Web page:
The team is back on site today after the wet Easter break. Major discussions about how I want the terrace of this Rutland cottage laid out, in terms of the pattern of stone slabs, quarry tiles and gravel. I want to recycle as many of the slabs and tiles as possible. All these were dug out from beneath the cottage during the renovations.
Together with the new gravel, I am hoping to create a suitably cottagey, higgledy piggledy terrace at the side of the cottage. Not a crazy-paving patio that’s set in concrete, and not an elegant york stone terrace, but something in between the two, that looks more organic. This is a challenge for the builders who spend their lives squaring things up in perfect alignment. Getting their heads round this deliberately higgledy piggledy look is not easy. So, half an hour’s conflab this morning, working out how to make what will in fact be carefully-considered look carelessly artisan!
The ‘heroes’ of the terrace are undoubtedly the two biggest stone slabs that were under the kitchen floor. One is squared off, one looks like an outline map of Australia. Both are huge. Along with the rest of the slabs they were discovered under the DIY laminate which was laid on top of the 1970s Marley tiles, where were sitting on top of 4 inches of concrete, which had been poured on top of the 18th century stone slabs. Kudos to the builders for getting so much stone out, much of it in decent sized pieces.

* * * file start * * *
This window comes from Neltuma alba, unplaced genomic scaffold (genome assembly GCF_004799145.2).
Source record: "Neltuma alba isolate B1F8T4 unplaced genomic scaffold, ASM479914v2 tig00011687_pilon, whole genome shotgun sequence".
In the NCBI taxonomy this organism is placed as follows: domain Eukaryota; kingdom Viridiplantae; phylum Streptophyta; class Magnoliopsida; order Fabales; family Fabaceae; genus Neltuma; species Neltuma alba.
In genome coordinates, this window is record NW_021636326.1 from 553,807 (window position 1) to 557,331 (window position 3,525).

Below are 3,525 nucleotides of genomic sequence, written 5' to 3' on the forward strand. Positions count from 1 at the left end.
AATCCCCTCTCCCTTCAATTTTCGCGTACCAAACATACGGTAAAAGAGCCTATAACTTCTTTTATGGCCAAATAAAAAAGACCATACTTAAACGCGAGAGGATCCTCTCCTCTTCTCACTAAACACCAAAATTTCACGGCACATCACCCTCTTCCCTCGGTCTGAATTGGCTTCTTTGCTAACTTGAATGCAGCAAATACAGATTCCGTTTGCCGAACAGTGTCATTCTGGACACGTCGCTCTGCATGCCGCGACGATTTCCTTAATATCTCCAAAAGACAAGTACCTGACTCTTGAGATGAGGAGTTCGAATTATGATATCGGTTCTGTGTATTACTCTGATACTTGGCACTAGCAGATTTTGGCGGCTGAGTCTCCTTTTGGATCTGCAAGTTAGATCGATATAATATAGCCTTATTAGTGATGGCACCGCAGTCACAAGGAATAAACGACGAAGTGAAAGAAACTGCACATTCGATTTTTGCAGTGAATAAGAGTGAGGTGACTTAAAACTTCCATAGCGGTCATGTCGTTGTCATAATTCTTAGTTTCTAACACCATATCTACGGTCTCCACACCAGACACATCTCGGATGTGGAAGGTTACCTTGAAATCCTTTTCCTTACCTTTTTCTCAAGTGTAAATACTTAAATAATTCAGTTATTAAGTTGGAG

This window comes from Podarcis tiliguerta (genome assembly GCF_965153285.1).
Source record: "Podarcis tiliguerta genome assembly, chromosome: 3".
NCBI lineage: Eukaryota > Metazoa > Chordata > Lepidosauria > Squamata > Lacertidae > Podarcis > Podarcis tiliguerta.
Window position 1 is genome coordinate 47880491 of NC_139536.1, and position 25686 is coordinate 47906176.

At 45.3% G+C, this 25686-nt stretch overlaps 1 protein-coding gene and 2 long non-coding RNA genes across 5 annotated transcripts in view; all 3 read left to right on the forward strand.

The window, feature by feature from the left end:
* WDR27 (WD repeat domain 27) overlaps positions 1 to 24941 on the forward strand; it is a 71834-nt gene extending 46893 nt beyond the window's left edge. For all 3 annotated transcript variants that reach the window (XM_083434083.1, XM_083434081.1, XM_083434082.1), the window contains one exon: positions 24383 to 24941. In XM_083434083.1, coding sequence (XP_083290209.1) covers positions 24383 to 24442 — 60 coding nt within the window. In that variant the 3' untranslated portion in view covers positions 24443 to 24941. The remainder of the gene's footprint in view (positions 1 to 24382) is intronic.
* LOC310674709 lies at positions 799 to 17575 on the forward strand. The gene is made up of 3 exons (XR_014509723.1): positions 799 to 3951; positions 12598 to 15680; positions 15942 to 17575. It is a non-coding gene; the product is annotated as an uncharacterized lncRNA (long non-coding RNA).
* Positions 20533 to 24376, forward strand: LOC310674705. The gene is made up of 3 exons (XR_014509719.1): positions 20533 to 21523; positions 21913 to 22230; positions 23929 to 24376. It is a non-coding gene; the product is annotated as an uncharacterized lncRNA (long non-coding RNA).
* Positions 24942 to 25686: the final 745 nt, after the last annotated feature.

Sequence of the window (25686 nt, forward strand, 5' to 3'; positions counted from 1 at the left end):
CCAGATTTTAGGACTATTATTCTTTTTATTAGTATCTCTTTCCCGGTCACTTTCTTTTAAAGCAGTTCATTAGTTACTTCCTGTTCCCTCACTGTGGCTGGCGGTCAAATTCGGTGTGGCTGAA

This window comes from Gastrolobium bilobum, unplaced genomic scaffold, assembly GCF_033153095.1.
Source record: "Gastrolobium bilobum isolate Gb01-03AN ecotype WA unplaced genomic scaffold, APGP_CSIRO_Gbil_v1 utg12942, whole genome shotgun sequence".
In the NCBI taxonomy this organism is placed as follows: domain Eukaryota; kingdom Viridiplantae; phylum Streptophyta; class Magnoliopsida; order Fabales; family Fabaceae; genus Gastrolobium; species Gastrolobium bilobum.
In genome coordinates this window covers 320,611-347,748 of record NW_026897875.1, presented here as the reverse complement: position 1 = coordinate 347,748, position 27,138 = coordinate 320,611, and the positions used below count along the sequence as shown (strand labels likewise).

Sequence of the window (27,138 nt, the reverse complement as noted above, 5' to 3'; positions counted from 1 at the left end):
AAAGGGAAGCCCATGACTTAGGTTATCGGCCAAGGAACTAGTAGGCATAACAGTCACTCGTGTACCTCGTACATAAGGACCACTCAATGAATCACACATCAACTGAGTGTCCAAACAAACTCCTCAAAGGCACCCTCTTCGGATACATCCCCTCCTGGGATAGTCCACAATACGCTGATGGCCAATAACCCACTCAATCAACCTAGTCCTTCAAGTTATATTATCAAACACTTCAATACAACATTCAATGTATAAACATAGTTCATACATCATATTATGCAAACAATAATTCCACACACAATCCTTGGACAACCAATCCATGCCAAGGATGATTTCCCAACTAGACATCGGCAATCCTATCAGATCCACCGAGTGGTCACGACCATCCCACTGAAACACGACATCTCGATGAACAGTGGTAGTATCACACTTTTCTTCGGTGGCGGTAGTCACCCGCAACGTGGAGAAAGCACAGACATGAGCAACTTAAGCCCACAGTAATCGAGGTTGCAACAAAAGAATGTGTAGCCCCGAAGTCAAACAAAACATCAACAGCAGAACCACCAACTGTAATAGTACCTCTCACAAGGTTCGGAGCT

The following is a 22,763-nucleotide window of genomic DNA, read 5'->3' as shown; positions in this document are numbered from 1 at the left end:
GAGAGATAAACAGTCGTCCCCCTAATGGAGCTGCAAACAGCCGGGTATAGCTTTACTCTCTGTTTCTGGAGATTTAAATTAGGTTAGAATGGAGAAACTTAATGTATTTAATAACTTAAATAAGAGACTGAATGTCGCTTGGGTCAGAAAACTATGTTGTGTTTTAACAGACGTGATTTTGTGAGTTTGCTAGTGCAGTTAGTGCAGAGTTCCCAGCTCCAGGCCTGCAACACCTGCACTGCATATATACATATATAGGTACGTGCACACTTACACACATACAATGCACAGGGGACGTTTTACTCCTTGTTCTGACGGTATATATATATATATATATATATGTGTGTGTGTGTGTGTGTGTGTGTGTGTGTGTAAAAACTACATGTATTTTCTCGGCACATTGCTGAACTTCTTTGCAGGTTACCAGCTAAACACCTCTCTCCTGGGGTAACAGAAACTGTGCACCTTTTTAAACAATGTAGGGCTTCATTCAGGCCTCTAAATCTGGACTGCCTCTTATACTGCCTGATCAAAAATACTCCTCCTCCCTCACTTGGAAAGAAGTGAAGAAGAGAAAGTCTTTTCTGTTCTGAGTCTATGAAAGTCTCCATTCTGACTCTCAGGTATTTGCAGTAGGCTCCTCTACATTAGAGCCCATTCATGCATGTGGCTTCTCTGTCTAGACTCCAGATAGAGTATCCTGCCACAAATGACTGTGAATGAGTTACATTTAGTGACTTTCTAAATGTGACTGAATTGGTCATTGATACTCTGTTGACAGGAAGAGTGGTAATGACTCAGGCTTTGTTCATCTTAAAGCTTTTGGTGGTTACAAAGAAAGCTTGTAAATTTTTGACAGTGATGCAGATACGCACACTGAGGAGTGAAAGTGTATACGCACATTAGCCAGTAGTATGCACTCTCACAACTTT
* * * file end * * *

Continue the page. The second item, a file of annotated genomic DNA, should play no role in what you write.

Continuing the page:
The back cottage, now my living room (and above it, the main bedroom), had blue carpet, on top of underlay, on top of newspaper, on top of tar paper, on top of amazingly thick quarry tiles, which were loosely bedded into sandy mortar set on the bare earth… The best of these quarry tiles are being used to visually ‘join up’ the various gravel paths and paved areas in the garden.
The amount of hardcore and gravel that’s coming on-site is amazing. Another delivery this morning from Jackson’s. Wish he’d had that crane here when the team was positioning the first slab!